There are simple ways to leverage your blog posts across social media to boost impressions and feedback. If you’d like more suggestions, leave a comment, ask a question or get in touch.

Click here for 5 types of blog posts that have proven performers: 5 Breeds of Posts to Promote Your Business 

 

Fonts These Days!

This Chart gave me some laughs…

click for larger image

But seriously, fonts these days!! For us old-timers, we’ve lived through pixelated, then Postscript fonts. Then came utilities to help us manage the technical and artistic confusion: Suitcase and Adobe Type Manager.   TrueType and OpenType came along trying to simplify how software and printers processed font data.

Today we have Google fonts and all their digital cousins, and an open-source bonanza of new fonts, free and for hire.

How do you manage your fonts?

Here’s an article that reviews a number of options from Spoon Graphics. I’m looking forward to exploring some of these in more detail.

I have been relying on Font Book for a while now, and longing for something that would let me use a limited set for every day but ‘go shopping’ for styles and font faces by category when I needed them. I plan to try the free version of Font Explorer to see if it might help, and I’ll report in.

But I really want to hear from you. Let me know what font managing solutions have worked for you, or if you try any of these recommendations, how they work out.

 

US Lagging in Broadband Access

The US Ranks 16th Among Developed Nations for Broadband Penetration

Data Suggests It Will Continue to Fall Behind

From BROADBAND NOW: According to the 2013 analysis by the Organization for Economic Co-Operation and Development (OECD) an international organization designed to stimulate world trade, the US now ranks 16th (down from 14th in 2010) for wired broadband penetration behind Korea, Canada, and New Zealand.[1]While there are several factors that can skew these statistics such as geography and population density, the problem of the US falling behind in broadband penetration is only exacerbated by inadequate competition.

Based on further data collected by the OECD, the US now ranks 24th out of 31 participant countries when it comes to the speed as which broadband penetration is increasing. [2]

Change in broadband penetration across OECD countries between 2010 and 2013.
Rank Country Penetration 2010 Penetration 2013 Percent Change
1 Switzerland 37.1% 43.82% 6.71%
2 Greece 18.71% 24.7% 5.99%
3 France 31.4% 36.99% 5.58%
4 New Zealand 24.49% 29.45% 4.95%
5 United Kingdom 30.48% 34.89% 4.41%
6 Portugal 18.92% 23.15% 4.22%
7 Finland 26.36% 30.46% 4.1%
8 Belgium 30% 33.99% 3.99%
9 Hungary 18.66% 22.25% 3.59%
10 Czech Republic 13.73% 17.02% 3.29%
11 Germany 31.26% 34.53% 3.26%
12 Slovak Republic 12.02% 15.16% 3.14%
13 Spain 22.22% 25.3% 3.08%
14 Ireland 20.31% 23.31% 2.99%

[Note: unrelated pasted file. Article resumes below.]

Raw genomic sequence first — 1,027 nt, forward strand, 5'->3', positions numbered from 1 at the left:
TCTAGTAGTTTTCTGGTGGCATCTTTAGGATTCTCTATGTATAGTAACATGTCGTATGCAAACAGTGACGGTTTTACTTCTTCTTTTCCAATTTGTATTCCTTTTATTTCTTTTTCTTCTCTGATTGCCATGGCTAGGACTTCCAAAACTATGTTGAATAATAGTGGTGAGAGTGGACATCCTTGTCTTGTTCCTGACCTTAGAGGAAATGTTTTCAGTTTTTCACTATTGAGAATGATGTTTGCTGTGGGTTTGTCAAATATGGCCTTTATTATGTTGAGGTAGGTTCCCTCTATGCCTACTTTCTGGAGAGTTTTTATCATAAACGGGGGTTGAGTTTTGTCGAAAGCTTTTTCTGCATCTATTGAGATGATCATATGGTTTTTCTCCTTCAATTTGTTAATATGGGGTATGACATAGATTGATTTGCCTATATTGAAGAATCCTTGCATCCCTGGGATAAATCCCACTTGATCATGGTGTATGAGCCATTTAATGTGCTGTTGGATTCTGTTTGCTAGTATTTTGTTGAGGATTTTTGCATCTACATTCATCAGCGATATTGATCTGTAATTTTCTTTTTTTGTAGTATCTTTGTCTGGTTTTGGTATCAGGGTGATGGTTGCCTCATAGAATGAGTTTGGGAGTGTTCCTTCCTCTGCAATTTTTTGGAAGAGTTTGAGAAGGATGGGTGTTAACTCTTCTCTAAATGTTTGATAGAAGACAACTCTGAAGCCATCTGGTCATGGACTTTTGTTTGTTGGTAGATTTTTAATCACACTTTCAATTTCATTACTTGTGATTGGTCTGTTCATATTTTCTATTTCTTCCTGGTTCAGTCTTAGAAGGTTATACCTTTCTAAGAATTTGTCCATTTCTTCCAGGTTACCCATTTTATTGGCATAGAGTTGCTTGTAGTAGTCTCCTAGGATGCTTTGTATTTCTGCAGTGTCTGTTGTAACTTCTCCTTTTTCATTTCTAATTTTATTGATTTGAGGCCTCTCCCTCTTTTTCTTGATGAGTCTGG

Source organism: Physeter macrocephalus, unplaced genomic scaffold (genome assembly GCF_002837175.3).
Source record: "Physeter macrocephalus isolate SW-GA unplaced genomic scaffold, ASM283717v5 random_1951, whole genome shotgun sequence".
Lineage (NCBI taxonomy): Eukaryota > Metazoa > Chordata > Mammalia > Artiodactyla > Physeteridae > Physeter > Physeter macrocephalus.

15 Canada 30.06% 32.84% 2.78%
16 Austria 22.96% 25.64% 2.67%
17 Korea 34.43% 37.05% 2.62%
18 Chile 10.21% 12.75% 2.53%
19 Poland 13.07% 15.44% 2.37%
20 Denmark 37.34% 39.69% 2.35%
21 Norway 34.24% 36.59% 2.34%
22 Netherlands 37.78% 40% 2.21%
23 Australia 23.43% 25.64% 2.2%
24 United States 27.11% 29.27% 2.15%
25 Iceland 33.28% 35.12% 1.84%
26 Mexico 10.09% 11.87% 1.78%
27 Japan 26.28% 27.83% 1.55%
28 Turkey 9.43% 10.66% 1.23%
29 Italy 21.32% 22.41% 1.09%
30 Sweden 31.75% 32.33% 0.57%
31 Luxembourg 34.11% 32.65% -1.47%

References and Footnotes

  1. 2013 Data Set: http://www.oecd.org/sti/broadband/1k-BBPenetration-GDPperCap-2013-06.xls
  2. 2010 Data Set: http://www.oecd.org/sti/broadband/39574903.xls

5 Ways to Reap Social Media Value

Here are five useful ways of thinking about social media and it’s potential to empower your business.

IBM’s ambitiously-titled Center for Applied Insights ran a study and produced this video that brings focus to five key areas where Social Media creates value for business.

Most of us marketers are pretty familiar with #3, but the other four concepts have loads of potential.

Many of us who are virtual workers miss the spontaneous collaborations in the hallway, elevator, water cooler. The creative power of quick collaboration opens up new ways for those sparks to travel. How can you use your social network to:

  • Collaborate with colleagues you don’t just ‘run into’ anymore?
  • Reach out to encourage and support less experienced team members?
  • Inspire customers to get more value from your products?
  • Source expertise from all your communities – users, colleagues, prospects and maybe even competitors?
  • Create new avenues of feedback and improvement?

Share an example in the comments of how your business benefits from Social Media.

Creativity as Dialog

According to the New York Times, we are watching the end of the lone genius. I’ll be the first to agree that the isolated creative is a myth that has outlived its usefulness. Too many depictions of a tormented Vincent Van Gogh, a drunken and depressed Hemingway, even Newton as the singular discoverer, who was building on the work of others.